Characterization of the melanoma brain metastatic niche in mice and humans

Authors

  • Moran Amit,

    1. The Laboratory for Applied Cancer Research, Tel Aviv Sourasky Medical Center, Sackler Faculty of Medicine, Tel Aviv University, Tel Aviv, Israel
    Search for more papers by this author
  • Leonor Laider-Trejo,

    1. The Pathology Institute, Tel Aviv Sourasky Medical Center, Sackler Faculty of Medicine, Tel Aviv University, Tel Aviv, Israel
    Search for more papers by this author
  • Vardit Shalom,

    1. The Laboratory for Applied Cancer Research, Tel Aviv Sourasky Medical Center, Sackler Faculty of Medicine, Tel Aviv University, Tel Aviv, Israel
    Search for more papers by this author
  • Ayelet Shabtay-Orbach,

    1. The Laboratory for Applied Cancer Research, Tel Aviv Sourasky Medical Center, Sackler Faculty of Medicine, Tel Aviv University, Tel Aviv, Israel
    Search for more papers by this author
  • Yakov Krelin,

    1. The Laboratory for Applied Cancer Research, Tel Aviv Sourasky Medical Center, Sackler Faculty of Medicine, Tel Aviv University, Tel Aviv, Israel
    Search for more papers by this author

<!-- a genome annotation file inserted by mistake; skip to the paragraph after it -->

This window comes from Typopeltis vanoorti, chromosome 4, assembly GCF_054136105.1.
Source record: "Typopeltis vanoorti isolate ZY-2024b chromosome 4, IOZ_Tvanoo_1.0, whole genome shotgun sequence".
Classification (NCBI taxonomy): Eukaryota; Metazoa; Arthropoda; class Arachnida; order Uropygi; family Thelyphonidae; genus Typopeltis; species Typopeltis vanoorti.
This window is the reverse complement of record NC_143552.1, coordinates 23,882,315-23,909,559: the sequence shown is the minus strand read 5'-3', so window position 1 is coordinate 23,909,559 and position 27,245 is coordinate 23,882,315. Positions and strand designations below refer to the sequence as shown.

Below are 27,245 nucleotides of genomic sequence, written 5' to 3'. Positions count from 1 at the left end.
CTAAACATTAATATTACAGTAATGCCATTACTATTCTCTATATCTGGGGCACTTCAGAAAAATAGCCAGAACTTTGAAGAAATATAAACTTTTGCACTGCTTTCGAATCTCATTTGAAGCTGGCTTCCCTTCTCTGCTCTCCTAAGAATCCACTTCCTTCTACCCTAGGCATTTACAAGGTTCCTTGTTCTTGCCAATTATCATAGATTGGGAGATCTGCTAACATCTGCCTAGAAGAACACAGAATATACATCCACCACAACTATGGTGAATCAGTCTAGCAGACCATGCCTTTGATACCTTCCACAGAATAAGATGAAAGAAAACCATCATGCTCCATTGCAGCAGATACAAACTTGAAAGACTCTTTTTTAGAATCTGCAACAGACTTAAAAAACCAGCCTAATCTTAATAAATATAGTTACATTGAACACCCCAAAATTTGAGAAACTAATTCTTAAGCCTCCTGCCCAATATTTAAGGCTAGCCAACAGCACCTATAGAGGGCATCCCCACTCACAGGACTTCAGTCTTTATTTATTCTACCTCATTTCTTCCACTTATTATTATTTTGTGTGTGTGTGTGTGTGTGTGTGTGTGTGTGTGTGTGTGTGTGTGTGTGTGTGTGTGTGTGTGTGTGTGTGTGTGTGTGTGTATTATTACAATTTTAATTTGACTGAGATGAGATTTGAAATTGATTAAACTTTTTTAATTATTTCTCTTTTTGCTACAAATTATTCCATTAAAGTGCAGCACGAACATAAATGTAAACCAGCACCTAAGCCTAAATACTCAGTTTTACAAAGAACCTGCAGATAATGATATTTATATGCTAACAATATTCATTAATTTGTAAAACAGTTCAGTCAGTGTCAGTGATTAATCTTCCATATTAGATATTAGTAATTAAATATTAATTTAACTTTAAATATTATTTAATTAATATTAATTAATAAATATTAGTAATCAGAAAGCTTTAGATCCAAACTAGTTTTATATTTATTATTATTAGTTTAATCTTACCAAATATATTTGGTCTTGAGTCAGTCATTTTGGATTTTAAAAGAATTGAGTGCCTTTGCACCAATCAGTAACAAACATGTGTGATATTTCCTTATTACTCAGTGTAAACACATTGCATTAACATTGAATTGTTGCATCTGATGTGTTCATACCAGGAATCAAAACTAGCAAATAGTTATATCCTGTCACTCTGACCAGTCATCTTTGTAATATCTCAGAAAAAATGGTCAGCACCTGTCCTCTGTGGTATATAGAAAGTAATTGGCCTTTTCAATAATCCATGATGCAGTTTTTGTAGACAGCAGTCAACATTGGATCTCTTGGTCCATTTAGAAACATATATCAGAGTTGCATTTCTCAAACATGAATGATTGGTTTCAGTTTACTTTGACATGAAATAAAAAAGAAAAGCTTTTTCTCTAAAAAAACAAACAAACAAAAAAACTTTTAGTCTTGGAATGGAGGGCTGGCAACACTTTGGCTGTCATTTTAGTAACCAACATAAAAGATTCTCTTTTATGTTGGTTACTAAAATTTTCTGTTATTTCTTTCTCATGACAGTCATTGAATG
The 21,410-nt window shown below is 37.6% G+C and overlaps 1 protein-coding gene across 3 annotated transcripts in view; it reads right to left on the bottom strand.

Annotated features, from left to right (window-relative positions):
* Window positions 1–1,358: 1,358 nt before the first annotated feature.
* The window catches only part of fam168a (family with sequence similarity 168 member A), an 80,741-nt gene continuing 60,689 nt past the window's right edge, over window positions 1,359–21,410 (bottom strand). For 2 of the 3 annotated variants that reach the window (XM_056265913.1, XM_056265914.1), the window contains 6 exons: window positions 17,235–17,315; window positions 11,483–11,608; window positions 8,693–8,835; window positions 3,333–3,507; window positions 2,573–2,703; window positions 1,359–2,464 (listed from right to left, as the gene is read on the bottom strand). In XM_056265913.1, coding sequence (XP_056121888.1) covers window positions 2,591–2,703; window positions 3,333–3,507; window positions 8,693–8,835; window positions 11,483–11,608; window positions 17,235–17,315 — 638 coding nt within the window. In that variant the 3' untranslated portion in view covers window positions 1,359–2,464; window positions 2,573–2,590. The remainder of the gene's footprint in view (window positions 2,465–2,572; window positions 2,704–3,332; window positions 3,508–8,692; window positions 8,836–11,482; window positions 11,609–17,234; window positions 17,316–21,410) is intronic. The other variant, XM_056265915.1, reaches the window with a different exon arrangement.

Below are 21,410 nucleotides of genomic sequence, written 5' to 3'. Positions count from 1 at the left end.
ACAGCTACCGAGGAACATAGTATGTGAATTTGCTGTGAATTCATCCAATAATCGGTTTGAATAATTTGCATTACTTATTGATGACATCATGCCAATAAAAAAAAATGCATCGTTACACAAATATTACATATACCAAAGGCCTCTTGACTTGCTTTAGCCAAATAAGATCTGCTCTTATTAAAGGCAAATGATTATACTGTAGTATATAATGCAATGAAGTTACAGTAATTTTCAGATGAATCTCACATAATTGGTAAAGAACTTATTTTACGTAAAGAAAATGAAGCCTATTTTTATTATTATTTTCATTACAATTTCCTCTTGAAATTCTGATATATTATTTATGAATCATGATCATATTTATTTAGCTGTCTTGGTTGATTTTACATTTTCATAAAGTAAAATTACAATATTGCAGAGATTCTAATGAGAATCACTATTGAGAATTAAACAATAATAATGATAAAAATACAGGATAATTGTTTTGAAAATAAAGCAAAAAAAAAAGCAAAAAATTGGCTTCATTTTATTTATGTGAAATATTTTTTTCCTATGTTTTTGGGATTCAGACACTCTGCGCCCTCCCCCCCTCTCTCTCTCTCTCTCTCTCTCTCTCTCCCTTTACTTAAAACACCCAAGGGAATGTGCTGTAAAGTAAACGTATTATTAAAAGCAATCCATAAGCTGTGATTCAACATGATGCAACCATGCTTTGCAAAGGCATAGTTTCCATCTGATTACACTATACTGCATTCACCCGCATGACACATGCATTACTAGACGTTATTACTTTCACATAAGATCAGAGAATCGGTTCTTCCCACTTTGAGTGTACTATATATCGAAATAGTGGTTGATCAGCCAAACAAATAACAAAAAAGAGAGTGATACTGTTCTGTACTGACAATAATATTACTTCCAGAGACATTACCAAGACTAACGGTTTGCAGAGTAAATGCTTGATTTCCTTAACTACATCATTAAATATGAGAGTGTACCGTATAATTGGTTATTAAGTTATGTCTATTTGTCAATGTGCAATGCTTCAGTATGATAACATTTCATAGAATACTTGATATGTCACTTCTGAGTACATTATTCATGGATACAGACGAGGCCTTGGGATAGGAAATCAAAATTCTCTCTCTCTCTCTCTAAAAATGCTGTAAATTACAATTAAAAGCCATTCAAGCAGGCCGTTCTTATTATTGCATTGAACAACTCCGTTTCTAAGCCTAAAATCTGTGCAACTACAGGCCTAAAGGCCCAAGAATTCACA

• Ziv Gil

    Corresponding author
    1. Department of Otolaryngology Head and Neck Surgery, Rambam Medical Center, Rappaport School of Medicine, the Technion Israel Institute of Technology, Haifa, Israel
    • The Laboratory for Applied Cancer Research, Tel Aviv Sourasky Medical Center, Sackler Faculty of Medicine, Tel Aviv University, Tel Aviv, Israel
    Search for more papers by this author

Correspondence

Ziv Gil, Department of Otolaryngology Rambam Medical Center, Rappaport School of Medicine, the Technion, Israel institute of technology, 6 Ha'Aliya Street, POB 9602, Haifa 31096, Israel. Tel/Fax: 972-4-8542480; E-mail: ziv@baseofskull.org

Abstract

Brain metastases occur in 15% of patients with melanoma and are associated with a dismal prognosis. Here, we investigate the architectural phenotype and stromal reaction of melanoma brain metastasis in mice and humans. A syngeneic, green fluorescence protein (GFP)-expressing murine B16-F1 melanoma clone was introduced via intracardiac injection, and was examined in vivo in comparison with human specimens. Immunofluorescence analyses of the brain metastases revealed that F4/80+ macrophages/microglia were most abundant at the tumor front, but rare in its core, where they were found only around blood vessels (P = 0.01). Similar pattern of infiltration was found in CD3+ T cells (P < 0.01). Infiltrating T cells were prominently CD4+ compared with CD8+ T cells (< 0.001). Blood vessels (CD31+) were less abundant at the tumor front than in its center (12 ± 1 vs. 4 ± 0.6 vessels per high-power field [HPF], < 0.001). In contrast, there were few vessels at the tumor front, but their diameter was significantly larger at the front (8236 μm2 vs. 4617 μm2 average cross-sectional area, < 0.005). This is the first comparative analysis of melanoma brain metastases showing similar stromal reaction in murine models and human specimens. Our results validate the utility of this murine model of melanoma brain metastases for investigating the mechanism of the human disease.

Ancillary